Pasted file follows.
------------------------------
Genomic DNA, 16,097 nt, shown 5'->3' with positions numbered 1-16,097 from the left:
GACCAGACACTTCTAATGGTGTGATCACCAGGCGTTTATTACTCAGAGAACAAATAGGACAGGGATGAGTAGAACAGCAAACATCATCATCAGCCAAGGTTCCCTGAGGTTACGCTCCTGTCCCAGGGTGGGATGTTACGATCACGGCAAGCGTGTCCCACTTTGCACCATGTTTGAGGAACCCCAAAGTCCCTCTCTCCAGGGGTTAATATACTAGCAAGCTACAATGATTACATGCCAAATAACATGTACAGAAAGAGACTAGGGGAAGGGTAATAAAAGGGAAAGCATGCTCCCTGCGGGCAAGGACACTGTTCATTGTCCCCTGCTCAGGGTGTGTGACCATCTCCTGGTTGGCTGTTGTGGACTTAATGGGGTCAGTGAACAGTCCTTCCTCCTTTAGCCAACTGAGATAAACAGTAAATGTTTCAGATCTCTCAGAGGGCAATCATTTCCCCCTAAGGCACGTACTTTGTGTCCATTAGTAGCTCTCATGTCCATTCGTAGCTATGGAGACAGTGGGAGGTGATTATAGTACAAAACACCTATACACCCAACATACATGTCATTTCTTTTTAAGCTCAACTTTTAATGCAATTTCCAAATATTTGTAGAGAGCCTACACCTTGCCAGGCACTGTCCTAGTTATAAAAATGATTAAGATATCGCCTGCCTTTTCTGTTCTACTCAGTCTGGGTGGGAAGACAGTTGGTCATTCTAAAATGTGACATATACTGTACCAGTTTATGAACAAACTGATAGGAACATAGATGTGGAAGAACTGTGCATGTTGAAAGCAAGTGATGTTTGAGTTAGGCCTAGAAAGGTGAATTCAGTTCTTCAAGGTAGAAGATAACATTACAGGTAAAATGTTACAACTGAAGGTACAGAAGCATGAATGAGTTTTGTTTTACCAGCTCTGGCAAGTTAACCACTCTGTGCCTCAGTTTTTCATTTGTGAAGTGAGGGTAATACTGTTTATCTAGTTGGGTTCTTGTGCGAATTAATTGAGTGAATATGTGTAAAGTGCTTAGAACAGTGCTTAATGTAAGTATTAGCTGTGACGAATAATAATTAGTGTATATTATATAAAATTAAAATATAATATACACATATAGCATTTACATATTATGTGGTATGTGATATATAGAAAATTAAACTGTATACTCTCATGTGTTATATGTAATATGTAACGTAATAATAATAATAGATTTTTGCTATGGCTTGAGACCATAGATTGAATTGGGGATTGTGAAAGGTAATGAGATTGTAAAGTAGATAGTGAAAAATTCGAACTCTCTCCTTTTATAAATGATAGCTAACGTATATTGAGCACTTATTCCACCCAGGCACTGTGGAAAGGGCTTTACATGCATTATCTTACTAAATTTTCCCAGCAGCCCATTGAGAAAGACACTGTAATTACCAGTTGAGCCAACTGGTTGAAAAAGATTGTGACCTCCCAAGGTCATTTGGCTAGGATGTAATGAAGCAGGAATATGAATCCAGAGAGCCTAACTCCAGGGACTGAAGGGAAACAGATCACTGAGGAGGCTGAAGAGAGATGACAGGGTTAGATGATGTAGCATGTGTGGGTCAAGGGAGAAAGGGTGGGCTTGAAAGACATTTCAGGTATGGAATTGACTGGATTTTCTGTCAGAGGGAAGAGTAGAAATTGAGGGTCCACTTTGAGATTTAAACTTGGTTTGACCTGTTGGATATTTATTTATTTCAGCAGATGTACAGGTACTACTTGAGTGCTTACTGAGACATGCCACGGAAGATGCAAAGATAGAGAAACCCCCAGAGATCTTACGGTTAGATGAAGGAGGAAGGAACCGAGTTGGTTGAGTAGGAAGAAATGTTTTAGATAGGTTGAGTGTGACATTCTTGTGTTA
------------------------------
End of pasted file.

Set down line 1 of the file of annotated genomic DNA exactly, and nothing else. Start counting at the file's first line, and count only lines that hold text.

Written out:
Genomic DNA, 16,097 nt, shown 5'->3' with positions numbered 1-16,097 from the left: